Quality Can Deliver Rewards

When the mills see that Texas can consistently supply premium quality cotton, and that we are addressing the remaining quality issues, they will choose us first.

How did this all start? Looking at the USDA Classing Office numbers, our average staple length did not go over an inch and stay there until 1986. The next 15 years saw moderate increases to a staple length of 33.17 – nothing to start popping our suspenders about. But in the first five years of the 21st century, West Texas cotton averaged almost a 34 staple.

In the past five years, after reaching 1.11 inches and even above, (that’s over 35 staple) we have progressed from being producers of cotton for mattress stuffing to having cotton that potentially we could put our name on for a premium branded shirt. If we will complete the quality quest, we can carve our spot in the market in much the same way that cotton from the San Joaquin Valley of California has for years.

When mills go the direction of cheap foreign growth cotton, the United States becomes a residual supplier. To avoid this disadvantage, we need to consider under what circumstances it makes good financial sense to pick a crop rather than to strip it.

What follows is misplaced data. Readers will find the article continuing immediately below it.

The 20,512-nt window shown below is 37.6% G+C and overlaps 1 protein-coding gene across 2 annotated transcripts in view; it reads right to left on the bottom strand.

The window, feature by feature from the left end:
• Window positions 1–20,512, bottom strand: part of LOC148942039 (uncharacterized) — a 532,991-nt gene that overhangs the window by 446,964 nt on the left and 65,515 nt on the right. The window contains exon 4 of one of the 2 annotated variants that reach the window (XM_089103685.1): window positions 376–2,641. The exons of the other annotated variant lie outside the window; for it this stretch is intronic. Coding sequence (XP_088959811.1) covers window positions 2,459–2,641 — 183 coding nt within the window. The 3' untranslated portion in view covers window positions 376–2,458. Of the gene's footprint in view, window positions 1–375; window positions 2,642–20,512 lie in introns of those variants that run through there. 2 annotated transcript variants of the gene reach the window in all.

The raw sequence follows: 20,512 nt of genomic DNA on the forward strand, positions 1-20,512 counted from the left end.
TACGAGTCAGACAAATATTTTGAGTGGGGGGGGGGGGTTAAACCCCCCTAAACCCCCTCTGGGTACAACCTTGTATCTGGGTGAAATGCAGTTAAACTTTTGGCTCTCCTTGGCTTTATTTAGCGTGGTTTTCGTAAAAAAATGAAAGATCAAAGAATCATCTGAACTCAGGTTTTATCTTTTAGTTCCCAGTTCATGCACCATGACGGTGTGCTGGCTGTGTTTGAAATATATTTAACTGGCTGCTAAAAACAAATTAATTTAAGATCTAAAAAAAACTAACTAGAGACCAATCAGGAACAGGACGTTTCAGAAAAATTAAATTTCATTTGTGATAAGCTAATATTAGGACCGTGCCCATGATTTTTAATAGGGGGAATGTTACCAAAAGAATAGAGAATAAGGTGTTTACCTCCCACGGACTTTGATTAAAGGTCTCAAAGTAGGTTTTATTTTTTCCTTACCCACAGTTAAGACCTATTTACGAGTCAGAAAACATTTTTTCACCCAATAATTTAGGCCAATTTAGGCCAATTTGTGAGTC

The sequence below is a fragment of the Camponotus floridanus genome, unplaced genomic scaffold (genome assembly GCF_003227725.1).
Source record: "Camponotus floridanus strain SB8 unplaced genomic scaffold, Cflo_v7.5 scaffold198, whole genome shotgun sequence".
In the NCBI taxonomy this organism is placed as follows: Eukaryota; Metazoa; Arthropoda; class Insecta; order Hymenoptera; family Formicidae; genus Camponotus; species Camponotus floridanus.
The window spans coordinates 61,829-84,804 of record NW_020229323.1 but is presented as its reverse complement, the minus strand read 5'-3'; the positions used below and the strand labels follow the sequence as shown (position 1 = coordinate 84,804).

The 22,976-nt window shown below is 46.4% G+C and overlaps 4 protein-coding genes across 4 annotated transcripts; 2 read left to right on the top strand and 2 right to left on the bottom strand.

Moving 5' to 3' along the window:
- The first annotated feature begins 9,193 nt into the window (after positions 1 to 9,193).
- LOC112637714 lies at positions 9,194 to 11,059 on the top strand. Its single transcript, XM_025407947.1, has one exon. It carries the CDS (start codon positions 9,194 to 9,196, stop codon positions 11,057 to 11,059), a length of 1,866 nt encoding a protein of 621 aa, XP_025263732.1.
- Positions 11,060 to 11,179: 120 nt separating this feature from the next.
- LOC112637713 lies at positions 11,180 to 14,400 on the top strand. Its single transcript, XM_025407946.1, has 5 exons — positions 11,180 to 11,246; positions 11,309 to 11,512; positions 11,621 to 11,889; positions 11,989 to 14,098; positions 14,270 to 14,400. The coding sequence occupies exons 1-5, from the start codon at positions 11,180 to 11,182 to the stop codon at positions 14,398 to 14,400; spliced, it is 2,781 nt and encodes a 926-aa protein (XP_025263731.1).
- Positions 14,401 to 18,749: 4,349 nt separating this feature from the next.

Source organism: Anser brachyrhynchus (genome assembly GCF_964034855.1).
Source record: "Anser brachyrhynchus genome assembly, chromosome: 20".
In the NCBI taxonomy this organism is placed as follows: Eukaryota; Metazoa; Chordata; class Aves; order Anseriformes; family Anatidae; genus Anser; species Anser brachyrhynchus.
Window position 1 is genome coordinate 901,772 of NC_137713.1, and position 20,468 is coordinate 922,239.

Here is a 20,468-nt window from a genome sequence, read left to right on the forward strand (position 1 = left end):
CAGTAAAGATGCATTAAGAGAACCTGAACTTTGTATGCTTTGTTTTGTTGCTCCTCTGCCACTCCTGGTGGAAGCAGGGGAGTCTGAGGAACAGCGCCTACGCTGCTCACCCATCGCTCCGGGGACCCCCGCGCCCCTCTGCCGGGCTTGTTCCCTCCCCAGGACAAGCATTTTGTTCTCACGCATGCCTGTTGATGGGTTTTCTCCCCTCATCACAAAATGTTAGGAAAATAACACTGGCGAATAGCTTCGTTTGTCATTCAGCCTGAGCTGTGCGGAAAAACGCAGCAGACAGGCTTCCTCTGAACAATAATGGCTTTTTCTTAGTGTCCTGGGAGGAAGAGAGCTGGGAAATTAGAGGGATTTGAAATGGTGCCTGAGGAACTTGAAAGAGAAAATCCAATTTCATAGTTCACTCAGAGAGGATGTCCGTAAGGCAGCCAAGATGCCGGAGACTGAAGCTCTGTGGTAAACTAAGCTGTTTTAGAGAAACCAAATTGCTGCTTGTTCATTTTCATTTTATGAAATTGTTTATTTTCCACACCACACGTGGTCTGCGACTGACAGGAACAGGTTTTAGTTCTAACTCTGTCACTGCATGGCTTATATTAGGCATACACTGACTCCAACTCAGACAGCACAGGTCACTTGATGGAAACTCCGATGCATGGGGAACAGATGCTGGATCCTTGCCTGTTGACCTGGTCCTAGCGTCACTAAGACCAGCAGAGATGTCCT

Impact Of Ginning

Another quality variable is the ginning process. Is it too farfetched to think that we in West Texas could incorporate roller ginning for at least some of our cotton? We could begin by leaving out some of the lint cleaning process or stick machines on picked cotton – the standard practice in areas all over the country except for Texas. If we are willing, we can develop a specialty market for the best of our U.S. Cotton.

The United States is the only country that classes each and every bale and keeps a national record of it. It’s time to use the standards we have lived by to our advantage. We can build on our inherent advantages from classification and less contamination through better marketing.

When mills are convinced they can get a reliable supply of a consistently superior product, they will be more inclined to offer a premium price to secure our cotton. As farmers, we are nothing if not tenacious. Our journey must be taken in steps.

Obtainable Future Goals

There might be nostalgia for the days when King Cotton – of any quality – meant a grand paycheck. There’s great opportunity for strategic development and growth with the advent of cotton improvements. Moving forward is a step towards securing a future. The answer is real and tangible, even if it’s not obvious – just like the beauty of the land we cultivate. Quality matters and developing our regional cotton with deliberate steps will make a difference for us, for our children and for our children’s children.

Contact Kelli Merritt at (806) 497-6423 or

Why Has U.S. Cotton Quality Improved In The Past Decade?

• Improvement in cotton breeding.
• Better staple and strength.
• Increase in picker cotton varieties.
• Understanding of what mills want.
• Increase in U.S. cotton exports.